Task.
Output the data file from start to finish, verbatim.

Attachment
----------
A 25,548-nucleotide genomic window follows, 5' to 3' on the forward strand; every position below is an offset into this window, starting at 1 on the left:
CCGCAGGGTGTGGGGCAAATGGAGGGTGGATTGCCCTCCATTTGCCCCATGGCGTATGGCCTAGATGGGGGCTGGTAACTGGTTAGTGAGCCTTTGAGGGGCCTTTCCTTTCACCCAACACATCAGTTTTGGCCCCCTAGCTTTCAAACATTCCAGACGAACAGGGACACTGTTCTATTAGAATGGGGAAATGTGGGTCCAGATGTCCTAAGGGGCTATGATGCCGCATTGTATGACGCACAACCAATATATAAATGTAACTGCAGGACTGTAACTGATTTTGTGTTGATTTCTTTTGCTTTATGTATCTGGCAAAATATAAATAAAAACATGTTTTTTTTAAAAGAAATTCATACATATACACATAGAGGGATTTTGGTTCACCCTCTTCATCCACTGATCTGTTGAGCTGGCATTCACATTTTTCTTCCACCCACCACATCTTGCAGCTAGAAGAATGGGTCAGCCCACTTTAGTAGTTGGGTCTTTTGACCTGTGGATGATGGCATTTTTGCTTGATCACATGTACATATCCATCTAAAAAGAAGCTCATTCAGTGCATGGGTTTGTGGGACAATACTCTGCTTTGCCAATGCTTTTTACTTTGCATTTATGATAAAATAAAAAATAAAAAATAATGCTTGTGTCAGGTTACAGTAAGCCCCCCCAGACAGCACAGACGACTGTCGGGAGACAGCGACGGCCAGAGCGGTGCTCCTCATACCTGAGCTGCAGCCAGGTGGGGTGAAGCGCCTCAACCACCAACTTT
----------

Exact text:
A 25,548-nucleotide genomic window follows, 5' to 3' on the forward strand; every position below is an offset into this window, starting at 1 on the left:
CCGCAGGGTGTGGGGCAAATGGAGGGTGGATTGCCCTCCATTTGCCCCATGGCGTATGGCCTAGATGGGGGCTGGTAACTGGTTAGTGAGCCTTTGAGGGGCCTTTCCTTTCACCCAACACATCAGTTTTGGCCCCCTAGCTTTCAAACATTCCAGACGAACAGGGACACTGTTCTATTAGAATGGGGAAATGTGGGTCCAGATGTCCTAAGGGGCTATGATGCCGCATTGTATGACGCACAACCAATATATAAATGTAACTGCAGGACTGTAACTGATTTTGTGTTGATTTCTTTTGCTTTATGTATCTGGCAAAATATAAATAAAAACATGTTTTTTTTAAAAGAAATTCATACATATACACATAGAGGGATTTTGGTTCACCCTCTTCATCCACTGATCTGTTGAGCTGGCATTCACATTTTTCTTCCACCCACCACATCTTGCAGCTAGAAGAATGGGTCAGCCCACTTTAGTAGTTGGGTCTTTTGACCTGTGGATGATGGCATTTTTGCTTGATCACATGTACATATCCATCTAAAAAGAAGCTCATTCAGTGCATGGGTTTGTGGGACAATACTCTGCTTTGCCAATGCTTTTTACTTTGCATTTATGATAAAATAAAAAATAAAAAATAATGCTTGTGTCAGGTTACAGTAAGCCCCCCCAGACAGCACAGACGACTGTCGGGAGACAGCGACGGCCAGAGCGGTGCTCCTCATACCTGAGCTGCAGCCAGGTGGGGTGAAGCGCCTCAACCACCAACTTT